On Monday the 5th of June, the Arabian Gulf was hit with the biggest political crisis it has seen in years. One by one, Continue reading
Last week, the global Muslim population celebrated the end of Ramadan, having looked forward to the end of the fasting month, when Eid-al-Fitr is celebrated. This annual and widely-anticipated event marks the end of Continue reading
The two predominant travellers to Saudi Arabia are expats and pilgrims and I fall into the latter category. Although there has been a slight growth in leisure tourism, religious tourism is a thriving industry, bringing in Continue reading
Before the Paris attacks occurred, the United States, Russia, Turkey, Saudi Arabia and Iran had set themselves the nearly impossible task of solving the Syrian Civil War — of negotiating a ceasefire while also arranging the political future of Syria. But now, with military responses against ISIS (who has claimed responsibility for the Paris attacks) being ramped up and led by a furious France, the talks become even more difficult. The reason for this is that attacks against ISIS will strengthen the position of Syrian President Bashar al-Assad, which will in turn make Russia and Iran more recalcitrant in any negotiations.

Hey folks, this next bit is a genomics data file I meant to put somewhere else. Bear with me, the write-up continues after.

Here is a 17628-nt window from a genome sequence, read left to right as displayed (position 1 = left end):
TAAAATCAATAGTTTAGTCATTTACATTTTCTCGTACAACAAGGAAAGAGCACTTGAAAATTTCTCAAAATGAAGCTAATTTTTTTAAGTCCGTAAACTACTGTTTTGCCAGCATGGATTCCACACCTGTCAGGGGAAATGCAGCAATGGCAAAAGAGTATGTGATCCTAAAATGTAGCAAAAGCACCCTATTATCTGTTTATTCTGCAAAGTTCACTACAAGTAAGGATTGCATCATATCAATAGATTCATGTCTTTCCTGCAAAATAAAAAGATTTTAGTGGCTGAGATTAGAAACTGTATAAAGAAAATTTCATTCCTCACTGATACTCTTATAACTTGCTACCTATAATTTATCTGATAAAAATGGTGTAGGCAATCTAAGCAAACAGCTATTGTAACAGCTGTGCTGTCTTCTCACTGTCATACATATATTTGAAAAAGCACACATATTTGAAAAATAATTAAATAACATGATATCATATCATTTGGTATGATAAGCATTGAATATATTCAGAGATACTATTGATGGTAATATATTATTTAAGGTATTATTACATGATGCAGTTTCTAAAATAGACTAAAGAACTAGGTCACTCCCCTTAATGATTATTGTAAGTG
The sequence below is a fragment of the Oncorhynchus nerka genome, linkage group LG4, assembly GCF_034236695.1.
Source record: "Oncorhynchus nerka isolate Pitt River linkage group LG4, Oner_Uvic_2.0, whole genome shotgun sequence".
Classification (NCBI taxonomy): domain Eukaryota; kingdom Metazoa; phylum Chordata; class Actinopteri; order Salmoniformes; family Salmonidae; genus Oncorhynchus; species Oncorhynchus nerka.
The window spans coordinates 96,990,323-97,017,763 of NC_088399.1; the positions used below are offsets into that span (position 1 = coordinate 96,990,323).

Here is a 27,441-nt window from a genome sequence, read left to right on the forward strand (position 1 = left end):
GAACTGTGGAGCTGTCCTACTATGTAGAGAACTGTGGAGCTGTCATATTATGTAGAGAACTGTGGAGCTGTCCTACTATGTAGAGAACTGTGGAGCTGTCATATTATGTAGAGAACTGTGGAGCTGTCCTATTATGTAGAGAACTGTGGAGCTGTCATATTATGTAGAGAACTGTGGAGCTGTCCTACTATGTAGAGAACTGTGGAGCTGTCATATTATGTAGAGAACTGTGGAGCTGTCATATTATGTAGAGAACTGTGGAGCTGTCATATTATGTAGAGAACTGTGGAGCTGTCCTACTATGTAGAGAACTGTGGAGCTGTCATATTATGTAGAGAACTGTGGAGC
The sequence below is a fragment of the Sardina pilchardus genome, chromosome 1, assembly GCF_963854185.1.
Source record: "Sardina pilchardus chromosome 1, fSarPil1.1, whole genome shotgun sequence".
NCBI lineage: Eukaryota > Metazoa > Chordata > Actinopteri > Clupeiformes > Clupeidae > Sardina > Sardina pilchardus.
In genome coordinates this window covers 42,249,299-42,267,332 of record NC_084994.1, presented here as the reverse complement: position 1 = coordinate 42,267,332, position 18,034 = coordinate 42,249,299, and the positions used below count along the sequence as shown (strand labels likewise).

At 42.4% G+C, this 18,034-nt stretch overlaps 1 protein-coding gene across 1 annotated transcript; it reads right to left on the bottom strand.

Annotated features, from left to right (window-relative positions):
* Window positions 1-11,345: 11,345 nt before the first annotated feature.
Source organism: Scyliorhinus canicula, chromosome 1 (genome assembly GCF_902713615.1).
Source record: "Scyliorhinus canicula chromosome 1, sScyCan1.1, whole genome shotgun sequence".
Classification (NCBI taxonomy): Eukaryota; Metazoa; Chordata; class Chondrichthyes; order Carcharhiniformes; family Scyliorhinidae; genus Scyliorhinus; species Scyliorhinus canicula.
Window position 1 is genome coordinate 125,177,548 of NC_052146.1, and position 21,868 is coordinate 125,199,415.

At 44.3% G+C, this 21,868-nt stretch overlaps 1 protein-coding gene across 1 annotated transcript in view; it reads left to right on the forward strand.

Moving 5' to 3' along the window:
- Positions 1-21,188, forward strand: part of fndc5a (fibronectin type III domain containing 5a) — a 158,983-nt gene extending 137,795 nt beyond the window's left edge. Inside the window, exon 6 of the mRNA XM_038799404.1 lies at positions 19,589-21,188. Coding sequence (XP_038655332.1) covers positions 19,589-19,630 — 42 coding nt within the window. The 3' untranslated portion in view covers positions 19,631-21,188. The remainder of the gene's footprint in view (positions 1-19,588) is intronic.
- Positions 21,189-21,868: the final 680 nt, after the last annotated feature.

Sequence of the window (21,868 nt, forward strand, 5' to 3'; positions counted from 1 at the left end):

In retaliation for the attacks on Paris, French President François Hollande has declared war against ISIS and has made good on this declaration by intensifying France’s bombing campaign. In making ISIS weaker, however, Assad gains the opportunity to get stronger as a weaker ISIS means that there are fewer threatening opponents to the Syrian government. Although ISIS and the Syrian regime are rarely, if ever, in direct conflict with each other (as ISIS typically fights the weaker Syrian rebels and conquers their territory, rather than fighting the stronger Syrian government forces), fewer opponents of the regime means good news for Assad. What exacerbates this is that Russia is bombing not only ISIS but Syrian rebels as well. A weakened ISIS and collection of rebel groups means that Assad is less threatened than he was and, while this may not necessarily make his regime any stronger, it does allow him to re-entrench his forces. This, in turn, means that Syria’s allies of Russia and Iran can continue to reap the benefits of having Bashar al-Assad in power. As long as Russia and Iran are content with their continuing influence in Syria and in the region, they have no reason to acquiesce to any proposals about removing Assad.